A system call is generated to a global operating system kernel to determine a memory address that references process-specific data for the process executing in the versioned WPAR (308). For example, the checkpoint unit 108 generates and issues the system call to the global operating system kernel 104. The checkpoint unit 108 can request the memory address that references the process-specific data for the process 112 to avoid errors that may be encountered because the checkpoint unit 108 is linked to the global operating system 102 (i.e., a later version of the operating system), while the process 112 to be checkpointed is linked to the earlier version of the operating system. The process-specific data can comprise error numbers and corresponding error definitions for the earlier version of the operating system supported by the versioned WPAR. The flow continues at block 310.

The memory address that references the process-specific data for the process executing in the versioned WPAR is received (310). For example, the checkpoint unit 108 receives, from the global operating system kernel 104, the memory address that references the process-specific data for the process 112 executing in the versioned WPAR 106. The memory address received by the checkpoint unit 108 can indicate a location, in memory, from which error numbers and their corresponding error definitions can be identified. The received memory address may be specific to the process 112 and to the version of the operating system libraries 110 with which the process 112 is linked. The flow continues at block 312.

The memory address that references the process-specific data is registered with a static runtime library linked to the checkpoint program (312). For example, the checkpoint unit 108 registers the memory address that references the process-specific data (received at block 208 from the global operating system kernel 104) with the static runtime library (e.g., a standard C library (libc)) to which the checkpoint unit 108 is linked. On subsequently receiving an error number from the global operating system kernel 104, the checkpoint program 108 can access the appropriate memory address to locate an error definition that corresponds to the error number via the static runtime library. The flow continues at block 314 in FIG. 4.

A loop begins for each thread that is associated with the process executing within the versioned WPAR (314). For example, the checkpoint unit 108 performs a set of operations described in blocks 316-326 for each of the threads 202 and 204 that are associated with the process 112. The flow continues at block 316.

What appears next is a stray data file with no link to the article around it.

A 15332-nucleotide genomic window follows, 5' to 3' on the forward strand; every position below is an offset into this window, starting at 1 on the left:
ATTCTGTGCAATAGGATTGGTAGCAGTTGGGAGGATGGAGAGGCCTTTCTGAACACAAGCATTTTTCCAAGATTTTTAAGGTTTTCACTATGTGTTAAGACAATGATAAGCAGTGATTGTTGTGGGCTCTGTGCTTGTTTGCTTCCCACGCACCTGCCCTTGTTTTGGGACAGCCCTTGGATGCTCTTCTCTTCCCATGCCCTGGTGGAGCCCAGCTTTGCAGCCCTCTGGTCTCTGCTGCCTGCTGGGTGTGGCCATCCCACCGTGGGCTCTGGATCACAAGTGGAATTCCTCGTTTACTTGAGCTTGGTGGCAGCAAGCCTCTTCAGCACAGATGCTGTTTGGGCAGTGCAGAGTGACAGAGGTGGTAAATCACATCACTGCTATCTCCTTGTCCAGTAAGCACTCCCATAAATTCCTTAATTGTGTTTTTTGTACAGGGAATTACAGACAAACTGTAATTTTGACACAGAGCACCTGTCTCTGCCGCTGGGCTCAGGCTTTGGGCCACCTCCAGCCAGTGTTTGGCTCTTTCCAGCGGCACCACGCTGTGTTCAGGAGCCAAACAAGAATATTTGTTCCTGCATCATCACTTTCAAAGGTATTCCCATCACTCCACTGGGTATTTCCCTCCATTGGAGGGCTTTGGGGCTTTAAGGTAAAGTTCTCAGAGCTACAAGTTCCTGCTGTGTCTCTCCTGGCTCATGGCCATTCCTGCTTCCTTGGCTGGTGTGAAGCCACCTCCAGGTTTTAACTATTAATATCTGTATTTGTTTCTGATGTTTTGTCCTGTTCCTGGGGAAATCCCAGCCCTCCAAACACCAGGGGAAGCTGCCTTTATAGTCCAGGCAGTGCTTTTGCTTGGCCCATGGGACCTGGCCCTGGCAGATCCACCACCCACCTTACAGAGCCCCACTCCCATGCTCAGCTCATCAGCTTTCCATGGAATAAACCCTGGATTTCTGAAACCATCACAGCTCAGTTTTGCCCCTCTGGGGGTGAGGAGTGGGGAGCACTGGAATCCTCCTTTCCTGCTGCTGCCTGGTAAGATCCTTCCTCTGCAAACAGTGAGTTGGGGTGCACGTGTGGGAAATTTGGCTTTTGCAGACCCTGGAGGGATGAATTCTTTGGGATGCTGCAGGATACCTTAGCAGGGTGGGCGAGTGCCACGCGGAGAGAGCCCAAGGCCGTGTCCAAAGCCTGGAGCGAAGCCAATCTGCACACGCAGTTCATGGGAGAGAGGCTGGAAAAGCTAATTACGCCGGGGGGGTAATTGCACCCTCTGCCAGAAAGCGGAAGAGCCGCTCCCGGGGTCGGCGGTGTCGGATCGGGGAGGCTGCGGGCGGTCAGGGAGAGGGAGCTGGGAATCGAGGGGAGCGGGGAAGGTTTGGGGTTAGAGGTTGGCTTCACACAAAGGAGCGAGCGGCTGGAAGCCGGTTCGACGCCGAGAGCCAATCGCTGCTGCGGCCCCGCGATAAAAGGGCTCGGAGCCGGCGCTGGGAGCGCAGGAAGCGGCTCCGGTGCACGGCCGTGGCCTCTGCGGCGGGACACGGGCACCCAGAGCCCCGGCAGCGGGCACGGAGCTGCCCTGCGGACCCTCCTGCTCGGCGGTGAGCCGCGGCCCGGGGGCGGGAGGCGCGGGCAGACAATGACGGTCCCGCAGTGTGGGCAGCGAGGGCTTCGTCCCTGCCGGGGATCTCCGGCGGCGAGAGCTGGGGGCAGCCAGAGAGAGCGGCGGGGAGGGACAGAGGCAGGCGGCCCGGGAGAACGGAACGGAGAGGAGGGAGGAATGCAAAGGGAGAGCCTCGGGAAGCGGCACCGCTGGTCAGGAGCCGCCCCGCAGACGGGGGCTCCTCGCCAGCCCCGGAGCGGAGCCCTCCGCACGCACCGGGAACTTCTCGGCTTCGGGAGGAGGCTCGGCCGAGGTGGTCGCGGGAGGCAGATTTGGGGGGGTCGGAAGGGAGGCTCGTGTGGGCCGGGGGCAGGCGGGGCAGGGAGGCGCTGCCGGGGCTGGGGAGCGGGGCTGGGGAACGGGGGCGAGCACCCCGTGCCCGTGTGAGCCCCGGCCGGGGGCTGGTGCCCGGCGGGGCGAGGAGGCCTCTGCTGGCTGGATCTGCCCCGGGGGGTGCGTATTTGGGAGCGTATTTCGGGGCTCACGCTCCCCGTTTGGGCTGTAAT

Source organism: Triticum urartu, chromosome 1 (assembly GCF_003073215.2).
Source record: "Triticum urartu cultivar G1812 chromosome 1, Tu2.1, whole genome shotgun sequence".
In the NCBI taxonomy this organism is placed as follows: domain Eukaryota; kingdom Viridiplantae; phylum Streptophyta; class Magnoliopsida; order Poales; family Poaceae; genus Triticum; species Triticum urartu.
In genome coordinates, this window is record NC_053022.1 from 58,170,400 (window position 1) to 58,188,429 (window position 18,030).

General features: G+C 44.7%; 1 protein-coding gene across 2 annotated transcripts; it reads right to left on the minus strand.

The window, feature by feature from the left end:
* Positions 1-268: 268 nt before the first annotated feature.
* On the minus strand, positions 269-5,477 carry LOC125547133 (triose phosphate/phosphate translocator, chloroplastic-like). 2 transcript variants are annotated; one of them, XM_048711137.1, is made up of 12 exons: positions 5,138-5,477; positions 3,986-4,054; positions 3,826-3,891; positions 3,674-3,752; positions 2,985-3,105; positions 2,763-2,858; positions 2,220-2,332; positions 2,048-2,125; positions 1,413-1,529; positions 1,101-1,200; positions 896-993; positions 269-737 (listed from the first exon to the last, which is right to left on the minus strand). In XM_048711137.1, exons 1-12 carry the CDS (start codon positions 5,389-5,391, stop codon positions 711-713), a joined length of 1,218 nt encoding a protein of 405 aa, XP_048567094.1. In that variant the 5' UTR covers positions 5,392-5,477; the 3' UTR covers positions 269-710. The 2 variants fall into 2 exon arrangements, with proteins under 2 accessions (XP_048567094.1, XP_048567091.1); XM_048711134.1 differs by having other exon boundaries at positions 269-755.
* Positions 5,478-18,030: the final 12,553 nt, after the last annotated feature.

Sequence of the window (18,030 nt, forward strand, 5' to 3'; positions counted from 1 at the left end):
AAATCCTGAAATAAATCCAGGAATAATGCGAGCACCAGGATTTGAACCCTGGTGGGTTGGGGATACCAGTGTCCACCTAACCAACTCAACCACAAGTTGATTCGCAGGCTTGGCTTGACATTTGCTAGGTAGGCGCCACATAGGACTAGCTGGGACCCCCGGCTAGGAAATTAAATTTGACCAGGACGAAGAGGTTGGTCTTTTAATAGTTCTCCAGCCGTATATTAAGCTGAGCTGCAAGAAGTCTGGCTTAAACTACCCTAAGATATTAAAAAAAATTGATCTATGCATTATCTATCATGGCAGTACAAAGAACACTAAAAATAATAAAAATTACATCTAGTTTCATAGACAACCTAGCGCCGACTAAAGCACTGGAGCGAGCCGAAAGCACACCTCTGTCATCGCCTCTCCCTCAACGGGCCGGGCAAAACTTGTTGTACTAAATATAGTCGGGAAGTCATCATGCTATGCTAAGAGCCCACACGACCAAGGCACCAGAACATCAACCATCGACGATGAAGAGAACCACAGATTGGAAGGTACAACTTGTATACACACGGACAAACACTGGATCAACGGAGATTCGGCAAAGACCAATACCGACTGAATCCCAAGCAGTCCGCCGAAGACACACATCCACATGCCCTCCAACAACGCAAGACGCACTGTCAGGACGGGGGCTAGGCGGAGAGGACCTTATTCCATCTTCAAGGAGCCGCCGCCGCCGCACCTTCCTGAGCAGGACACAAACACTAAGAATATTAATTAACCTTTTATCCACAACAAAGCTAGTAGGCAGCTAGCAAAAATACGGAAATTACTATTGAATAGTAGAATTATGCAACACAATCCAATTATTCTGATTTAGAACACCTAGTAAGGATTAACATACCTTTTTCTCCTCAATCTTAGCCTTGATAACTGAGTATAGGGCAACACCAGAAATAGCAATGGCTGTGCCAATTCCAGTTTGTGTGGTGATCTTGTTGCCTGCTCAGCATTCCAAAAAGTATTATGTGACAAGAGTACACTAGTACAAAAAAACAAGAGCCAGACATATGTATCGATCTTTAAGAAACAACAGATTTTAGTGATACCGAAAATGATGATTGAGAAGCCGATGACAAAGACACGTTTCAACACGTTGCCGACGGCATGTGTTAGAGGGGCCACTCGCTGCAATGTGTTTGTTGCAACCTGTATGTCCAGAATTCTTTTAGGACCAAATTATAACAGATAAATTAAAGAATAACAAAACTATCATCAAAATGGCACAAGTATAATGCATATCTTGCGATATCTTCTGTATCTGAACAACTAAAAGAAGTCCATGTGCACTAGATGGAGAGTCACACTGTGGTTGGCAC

An error number is received in response to halting execution of the thread (316). For example, the checkpoint unit 108 receives the error number 222 in response to halting the execution of the thread 202. The checkpoint unit 108 receives the error number 228 in response to halting the execution of the thread 204. On receiving the interrupt, execution of the thread is paused. Any system calls issued by the thread to the global operating system kernel 104 are aborted. The global operating system kernel 104 can generate an error with a predetermined error number if a system call issued by the thread to the global operating system kernel 104 is aborted in response to the interrupt. As an example, the global operating system kernel 104 in an IBM AIX operating system can return an ERESTART error number to indicate that the system call issued by the thread to the global operating system kernel 104 was aborted. However, depending on the global operating system 102 associated with the source machine 100, the global operating system kernel 104 can return any suitable predetermined error number to indicate that the system call issued by the thread was aborted. For example, a thread may execute a function foo. Execution of the function foo can cause a system call bar to be issued to the global operating system kernel 104. Control passes from user space (e.g., instructions of the process 112 including the function foo) to kernel space where the global operating system kernel 104 processes the system call bar. The thread may receive the interrupt while the global operating system kernel 104 is processing the system call bar. Consequently, the global operating system kernel 104 can abort execution of the system call bar, the global operating system kernel 104 can issue the ERESTART error number 208, and control can pass back to the user space. The flow continues at block 318.